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Top tips: how vulnerable house hunters can avoid scams


Top tips: how vulnerable house hunters can avoid scams

UK government data has revealed that 1 in 17 adults were victims of fraud in the year ending September 2023…

The national housing shortage is driving fraudulent activity in the rental market. With this in mind, experts at have pulled together their greatest tips on how to identify and avoid rental scams, and what to do if you fall victim.

As Brits compete to find a property – with viewings rising to 25 per listing – many are foregoing estate agents in favour of online social media groups advertising a property to rent. These Facebook groups are becoming increasingly popular for example London has over 210,000 members, Manchester has over 33,000 and Glasgow has over 23,000. But when desperate people opt for a quick turnaround and seemingly low rent, over security and legality, they may find themselves victims of the rising phenomena of rental fraud.

1. How to spot a rental scam

With rent rising for the fifteen consecutive quarter and the average number of tenants competing to view each property rising to 25 in Britain[2], there is understandably a sense of urgency when searching for properties.

However, it’s important to remain level-headed, and remember some key scam indicators:

  • Typos: If the advert is full of errors and missing information, be cautious. Likewise, over-usage of capitals and emojis may be being employed to distract you.
  • The seller tries to prevent you from viewing: You should never rent a property you haven’t seen, but this can be a particular red flag if the landlord tries to get you to pay the deposit without viewing first, to ‘secure’ the property.
  • Payment is rushed by the seller: Do not transfer money if you feel rushed to do so; scammers will use your sense of urgency to push you to ‘reserve’ the property.
  • Landlords do not run tenant checks: Be wary of landlords who don’t use a tenant screening process – it’s not a good sign if they are unconcerned by your own legitimacy.
  • The property seems too good to be true: Scammers will list properties at below-market prices in order to coerce renters into rushing into signing.

2. How to avoid them

If you have done your due diligence and wish to proceed, there are certain measures you can take for extra assurance:

  • Confirm property ownership: Confirm the landlord is the legal owner of the property using the Land Registry Database.
  • Make secure payments: Always pay any deposit via credit card, as your provider is legally bound to protect you on purchases over £100.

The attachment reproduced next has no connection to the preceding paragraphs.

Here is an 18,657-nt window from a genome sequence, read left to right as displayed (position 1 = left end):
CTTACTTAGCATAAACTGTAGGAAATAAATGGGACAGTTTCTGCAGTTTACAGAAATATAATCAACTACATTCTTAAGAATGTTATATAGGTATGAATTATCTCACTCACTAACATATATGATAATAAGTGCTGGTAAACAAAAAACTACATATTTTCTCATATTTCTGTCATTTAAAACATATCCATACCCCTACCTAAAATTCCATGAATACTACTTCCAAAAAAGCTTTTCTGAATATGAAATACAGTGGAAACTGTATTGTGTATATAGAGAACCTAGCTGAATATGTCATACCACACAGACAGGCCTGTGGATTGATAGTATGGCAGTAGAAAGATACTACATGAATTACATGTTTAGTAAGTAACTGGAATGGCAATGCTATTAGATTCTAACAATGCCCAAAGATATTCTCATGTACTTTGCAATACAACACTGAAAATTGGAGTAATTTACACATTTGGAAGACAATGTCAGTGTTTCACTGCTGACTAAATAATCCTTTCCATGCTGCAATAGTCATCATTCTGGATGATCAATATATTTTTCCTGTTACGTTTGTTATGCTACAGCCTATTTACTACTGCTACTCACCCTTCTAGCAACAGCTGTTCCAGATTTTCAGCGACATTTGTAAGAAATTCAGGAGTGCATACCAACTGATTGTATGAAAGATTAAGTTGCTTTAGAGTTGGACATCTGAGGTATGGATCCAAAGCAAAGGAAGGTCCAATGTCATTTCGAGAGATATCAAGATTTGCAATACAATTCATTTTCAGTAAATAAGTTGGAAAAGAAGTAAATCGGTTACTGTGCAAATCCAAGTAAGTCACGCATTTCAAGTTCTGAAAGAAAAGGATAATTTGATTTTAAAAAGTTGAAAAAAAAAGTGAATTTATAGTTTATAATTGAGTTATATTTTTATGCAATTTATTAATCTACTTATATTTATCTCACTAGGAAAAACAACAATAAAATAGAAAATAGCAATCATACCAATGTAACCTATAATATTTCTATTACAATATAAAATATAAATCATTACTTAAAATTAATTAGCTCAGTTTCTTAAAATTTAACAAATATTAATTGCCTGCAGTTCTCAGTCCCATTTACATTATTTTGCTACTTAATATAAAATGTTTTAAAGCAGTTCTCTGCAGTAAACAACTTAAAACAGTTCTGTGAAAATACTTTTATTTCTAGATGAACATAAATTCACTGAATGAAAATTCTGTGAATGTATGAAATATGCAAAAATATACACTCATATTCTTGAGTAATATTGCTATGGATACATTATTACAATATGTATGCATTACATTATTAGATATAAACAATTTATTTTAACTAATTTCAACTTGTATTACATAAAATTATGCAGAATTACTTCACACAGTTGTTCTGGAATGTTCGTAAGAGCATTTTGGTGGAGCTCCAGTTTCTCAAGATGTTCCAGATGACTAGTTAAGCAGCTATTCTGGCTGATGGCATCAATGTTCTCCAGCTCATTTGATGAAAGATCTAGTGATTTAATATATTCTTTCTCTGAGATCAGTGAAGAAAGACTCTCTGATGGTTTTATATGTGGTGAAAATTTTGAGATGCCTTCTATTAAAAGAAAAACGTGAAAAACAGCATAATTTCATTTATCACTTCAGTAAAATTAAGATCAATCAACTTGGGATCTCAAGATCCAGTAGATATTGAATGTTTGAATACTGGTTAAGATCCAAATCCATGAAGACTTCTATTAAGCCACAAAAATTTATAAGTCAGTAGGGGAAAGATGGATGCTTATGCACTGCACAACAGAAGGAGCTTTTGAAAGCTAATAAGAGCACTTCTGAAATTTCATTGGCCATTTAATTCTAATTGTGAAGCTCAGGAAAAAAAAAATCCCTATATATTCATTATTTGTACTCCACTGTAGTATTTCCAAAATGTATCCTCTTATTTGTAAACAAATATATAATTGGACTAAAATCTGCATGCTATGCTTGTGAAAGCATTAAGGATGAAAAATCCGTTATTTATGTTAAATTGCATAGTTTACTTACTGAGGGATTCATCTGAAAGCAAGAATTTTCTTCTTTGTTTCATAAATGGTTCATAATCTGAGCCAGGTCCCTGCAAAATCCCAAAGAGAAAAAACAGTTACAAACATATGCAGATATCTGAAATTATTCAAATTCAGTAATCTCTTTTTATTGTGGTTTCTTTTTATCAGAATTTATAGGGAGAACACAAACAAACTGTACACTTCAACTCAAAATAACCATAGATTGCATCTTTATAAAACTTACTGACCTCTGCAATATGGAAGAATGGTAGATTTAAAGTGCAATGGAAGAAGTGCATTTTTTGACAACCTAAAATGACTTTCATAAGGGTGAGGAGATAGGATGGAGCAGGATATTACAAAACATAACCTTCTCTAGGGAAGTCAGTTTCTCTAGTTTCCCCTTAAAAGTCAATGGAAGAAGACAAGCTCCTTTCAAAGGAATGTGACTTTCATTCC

• Ensure your deposit is in a TDS: By law, all UK landlords must place your deposit into a registered tenancy deposit protection scheme (TDS). Ask your potential landlord for details of which of these they use, and verify they are accurate.
  • Request copies of contracts: Ensure you have a copy of the signed tenancy agreement. Many landlords use online signing tools for ease, however the link to these usually expires after signing – ask the landlord or letting agent for a copy of the contract so you are protected in the future.
  • Vet listings on social media: Scammers use stolen photos for their listings in social media groups and on platforms such as Facebook Marketplace. To avoid being duped, you can use tools such as Google Lens to reverse image search any pictures in the ad – this way you can determine if they are authentic, or if they have been taken from elsewhere on the internet.

Nicholas Crouch at

“Unfortunately, if it seems too good to be true, it likely is. Be wary of listings in unregulated social media groups – always vet photographs to confirm authenticity and be sure to compare prices to the market rate in the area for similar rooms/properties. If the property is drastically cheaper, it may be a scam.”

3. What should you do if you find out you’ve been scammed?

It is understandably upsetting to find out you have been a victim of rental fraud, but try to remain calm, as there are actions you can take.

First and foremost, inform your bank that you believe you have been a victim of fraud. Try to provide them with as many details as possible, as well as copies of any communication you have had with the scammer. Even if you haven’t paid via credit card (which automatically protects you over £100) your bank is likely to have some sort of protection system in place, and you may be able to get your money back.

If you saw the listing online, you should report the scam to the website so that the advert can be removed, and the fraudster banned. You should also report the crime to Action Fraud, the national fraud and cyber crime agency.

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